By Wayne Hargreaves, BDS VirCon
BDS VirCon is currently involved in detailing an 18 story hospital in California, USA. The hospital will not only be the tallest building in San Bernardino County, but it will also be considered one of the safest in the state. The project is implementing a first-of-its-kind vertical earthquake isolation system which separates the building from the ground using more than 500 vertical shock absorbers—a large-scale version of a modern car suspension system. Working hand-in-hand with a lateral earthquake isolation system of sliding bearings and dampers, the system will protect patients and staff from injury while keeping the hospital operational following a potentially catastrophic magnitude 7.9 earthquake on the nearby San Jacinto Fault.
In more detail, the hospital is made up of 6 main podium levels before the building splits into two towers, a 10 storey Children’s hospital and an 18 storey Adult’s hospital. This new structure is an extension to an existing hospital which has been built in the seismic active area. Due to the seismic activity, the building incorporates a number of seismic resistant design concepts such as Sideplate technology and Buckling-Restrained Braces as well as an extremely complex base level that has a grand total of zero traditional anchor/holding down bolts to the foundation.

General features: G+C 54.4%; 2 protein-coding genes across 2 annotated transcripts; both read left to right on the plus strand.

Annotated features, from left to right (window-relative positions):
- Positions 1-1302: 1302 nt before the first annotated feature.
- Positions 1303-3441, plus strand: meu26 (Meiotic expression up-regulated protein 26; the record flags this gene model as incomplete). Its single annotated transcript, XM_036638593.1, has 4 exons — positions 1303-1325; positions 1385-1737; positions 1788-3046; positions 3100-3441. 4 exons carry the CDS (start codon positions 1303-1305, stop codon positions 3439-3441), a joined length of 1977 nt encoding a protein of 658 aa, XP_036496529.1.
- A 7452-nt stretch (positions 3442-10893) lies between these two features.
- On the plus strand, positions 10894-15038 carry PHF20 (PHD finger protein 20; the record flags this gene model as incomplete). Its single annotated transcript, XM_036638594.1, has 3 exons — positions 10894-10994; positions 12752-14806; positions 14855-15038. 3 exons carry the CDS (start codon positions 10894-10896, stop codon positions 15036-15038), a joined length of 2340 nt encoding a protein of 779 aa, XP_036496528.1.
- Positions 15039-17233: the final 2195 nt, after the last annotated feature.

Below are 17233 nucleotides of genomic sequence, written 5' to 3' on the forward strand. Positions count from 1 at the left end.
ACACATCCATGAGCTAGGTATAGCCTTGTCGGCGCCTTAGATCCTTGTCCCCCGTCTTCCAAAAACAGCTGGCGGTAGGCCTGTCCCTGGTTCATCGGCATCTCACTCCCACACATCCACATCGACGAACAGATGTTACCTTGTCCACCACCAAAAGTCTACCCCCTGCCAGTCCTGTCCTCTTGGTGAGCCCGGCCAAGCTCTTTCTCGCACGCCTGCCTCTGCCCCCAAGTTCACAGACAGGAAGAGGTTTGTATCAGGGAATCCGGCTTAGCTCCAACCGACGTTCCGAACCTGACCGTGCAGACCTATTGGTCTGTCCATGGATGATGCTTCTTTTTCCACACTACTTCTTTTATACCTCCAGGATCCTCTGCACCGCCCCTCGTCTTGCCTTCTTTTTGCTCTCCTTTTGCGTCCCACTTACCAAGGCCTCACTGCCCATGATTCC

The above image is of the base level and consists of (from the foundation up):
- Steel plated pedestals. These pedestals do not directly fix to the foundations. There are four pins, one in each corner, the pins range from 6” to 12” diameters and are guided by post grouted sleeves that contain Nyloil guide bushings. Additional to the pins there are seismic spring mounts (shaded yellow in image) bolted to each side of the pedestals.
- Secured to the top of the steel pedestals are triple pendulum bearing isolators (shaded blue in image). These bearings provide approximately 3’-6” of movement in all directions.
- Fixing atop of the bearings is the first level of steel framing which consist of 60” deep plate girders with flange material up to 4” thick and web material up to 3 ½” thickness. Typically, the plate girders are spliced together with bolted splice plates, however there are a few splices that require field welding. Where the plate girders intersect, a plated box section filled with concrete house the building column profiles which extend through to the base of the plate girders.
- Finally, to complete the seismic design there are fluid viscous damper braces which fix the plate girders back to the foundations via an embedded plate bracket.